Things I Taught My Children

Things I Taught My Children

Below is a post I shared the first summer I started blogging on One Generation to Another. As it happens I just stumbled upon the steno pad I referred to in this post. It seems fitting that since it resurfaced, I should share this particular post. There were many things I left off the list, like learning to knit, sew and work with wood, which all of my children learned. And of course, today my list would be more inclusive… there are new circumstances that children must deal with… but all in all, kids are kids, and words of wisdom like, "Don’t stick anything up your nose!" are as true today as ever! I invite you to share your own bits of wisdom following my list!

THINGS I TAUGHT MY CHILDREN
In my on going, and usually monumentally unsuccessful, attempt at getting organize, I was sorting through an archaic stack when I came upon an old steno notebook that I had been writing in back when my children were in elementary school. I remember at the time I had decided to jot down the wit and wisdom I had taught my children. These weren’t rules written on a board somewhere, but the casual lessons taught on an on going basis. Some might seem self evident…but one thing I learned very early on in parenting was…ASSUME NOTHING! The following is a list that I threw together that evening. Now, I find the list to be both amusing and nostalgic. Although not exhaustive, and there were certainly more things added to the list as the children got older, these got them through the first decade of their life! These were written in no particular order…just as they popped into my head!

1. Spend some part of every day outside.

2. Don’t watch television on school days.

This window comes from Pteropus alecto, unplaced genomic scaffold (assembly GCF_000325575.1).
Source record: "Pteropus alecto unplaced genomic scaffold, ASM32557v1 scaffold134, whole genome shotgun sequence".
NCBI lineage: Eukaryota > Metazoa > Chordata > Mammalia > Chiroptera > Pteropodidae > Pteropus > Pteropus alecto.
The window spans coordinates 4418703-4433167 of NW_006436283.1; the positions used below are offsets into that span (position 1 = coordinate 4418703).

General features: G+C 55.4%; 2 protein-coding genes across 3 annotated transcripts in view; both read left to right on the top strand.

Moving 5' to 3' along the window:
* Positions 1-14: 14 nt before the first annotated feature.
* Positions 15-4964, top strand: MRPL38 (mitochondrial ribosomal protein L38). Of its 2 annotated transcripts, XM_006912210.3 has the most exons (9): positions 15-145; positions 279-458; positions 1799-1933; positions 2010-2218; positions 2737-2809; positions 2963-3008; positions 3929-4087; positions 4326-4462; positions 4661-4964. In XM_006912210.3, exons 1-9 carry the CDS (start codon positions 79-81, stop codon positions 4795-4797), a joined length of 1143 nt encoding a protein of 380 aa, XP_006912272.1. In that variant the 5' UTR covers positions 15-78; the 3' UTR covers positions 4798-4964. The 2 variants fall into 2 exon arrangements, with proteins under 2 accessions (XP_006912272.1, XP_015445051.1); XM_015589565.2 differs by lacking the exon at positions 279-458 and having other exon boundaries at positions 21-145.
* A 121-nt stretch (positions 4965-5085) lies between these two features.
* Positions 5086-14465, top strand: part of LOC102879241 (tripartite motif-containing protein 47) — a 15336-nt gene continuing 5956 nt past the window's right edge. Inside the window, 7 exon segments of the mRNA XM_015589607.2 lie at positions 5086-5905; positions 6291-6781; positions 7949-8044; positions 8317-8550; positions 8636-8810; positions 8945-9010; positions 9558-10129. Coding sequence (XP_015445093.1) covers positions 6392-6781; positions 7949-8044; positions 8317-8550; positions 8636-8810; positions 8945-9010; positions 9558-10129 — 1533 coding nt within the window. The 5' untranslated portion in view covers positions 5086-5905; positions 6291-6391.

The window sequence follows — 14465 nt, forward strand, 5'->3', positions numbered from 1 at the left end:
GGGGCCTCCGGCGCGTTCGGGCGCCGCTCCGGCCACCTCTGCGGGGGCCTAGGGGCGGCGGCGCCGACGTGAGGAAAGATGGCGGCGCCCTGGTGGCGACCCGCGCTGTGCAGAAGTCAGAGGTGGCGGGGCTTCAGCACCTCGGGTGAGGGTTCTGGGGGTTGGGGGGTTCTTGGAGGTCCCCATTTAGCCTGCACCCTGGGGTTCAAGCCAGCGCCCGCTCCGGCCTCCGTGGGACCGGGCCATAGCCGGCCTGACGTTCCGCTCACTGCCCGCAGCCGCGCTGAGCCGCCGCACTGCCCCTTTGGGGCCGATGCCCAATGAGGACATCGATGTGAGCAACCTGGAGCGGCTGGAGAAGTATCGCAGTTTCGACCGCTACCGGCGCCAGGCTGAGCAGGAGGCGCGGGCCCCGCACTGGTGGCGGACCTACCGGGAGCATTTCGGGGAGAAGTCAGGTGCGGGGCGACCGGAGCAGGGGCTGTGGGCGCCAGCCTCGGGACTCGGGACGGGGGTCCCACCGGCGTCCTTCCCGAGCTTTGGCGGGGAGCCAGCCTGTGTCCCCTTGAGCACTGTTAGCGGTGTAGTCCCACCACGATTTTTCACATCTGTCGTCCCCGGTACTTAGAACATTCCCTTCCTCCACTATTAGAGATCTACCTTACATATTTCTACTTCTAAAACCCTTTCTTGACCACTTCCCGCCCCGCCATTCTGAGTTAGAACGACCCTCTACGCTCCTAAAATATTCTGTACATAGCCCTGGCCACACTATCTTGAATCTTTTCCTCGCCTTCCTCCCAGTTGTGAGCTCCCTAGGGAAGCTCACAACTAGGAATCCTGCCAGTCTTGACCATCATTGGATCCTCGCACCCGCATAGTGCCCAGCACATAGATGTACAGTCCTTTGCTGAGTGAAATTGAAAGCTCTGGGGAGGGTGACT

3. Do your homework before you go to bed.

4. Don’t swear.

5. Don’t tell dirty jokes.

6. Keep change in your pockets at Christmas to throw in the Salvation Army Buckets.

7. Make a point of reading biographies.

8. Never share an important secret with someone who says, “You can trust me.”

9. Smile a lot!

10. Ask the new kid at school to eat lunch with you and your friends.

11. Don’t tattle.

12. Wear a helmet when you bike on the road.

13. Don’t be a show off.

14. Call your grandmother, often.

15. Use most of your allowance to buy things for other people.

16. Learn to type.

17. Never be the first in your bus line.

18. Cry if it hurts.

19. Never talk badly about anyone.

20. Never buy your teachers perfume or a coffee mug.

21. Have your teacher over for lunch or dinner at least once during the school year. (After I started teaching, I revised this to NEVER invite your teacher over for lunch or dinner. If you really like them give them a gift certificate to a favorite restaurant so they can have a leisurely dinner themselves.)

22. Never talk to strangers.

23. Never go near parked cars.

24. Be alone in your room, not on the street.

25. Stop, look and listen before you cross the street.

26. Never flush anything except toilet paper and your body’s waste.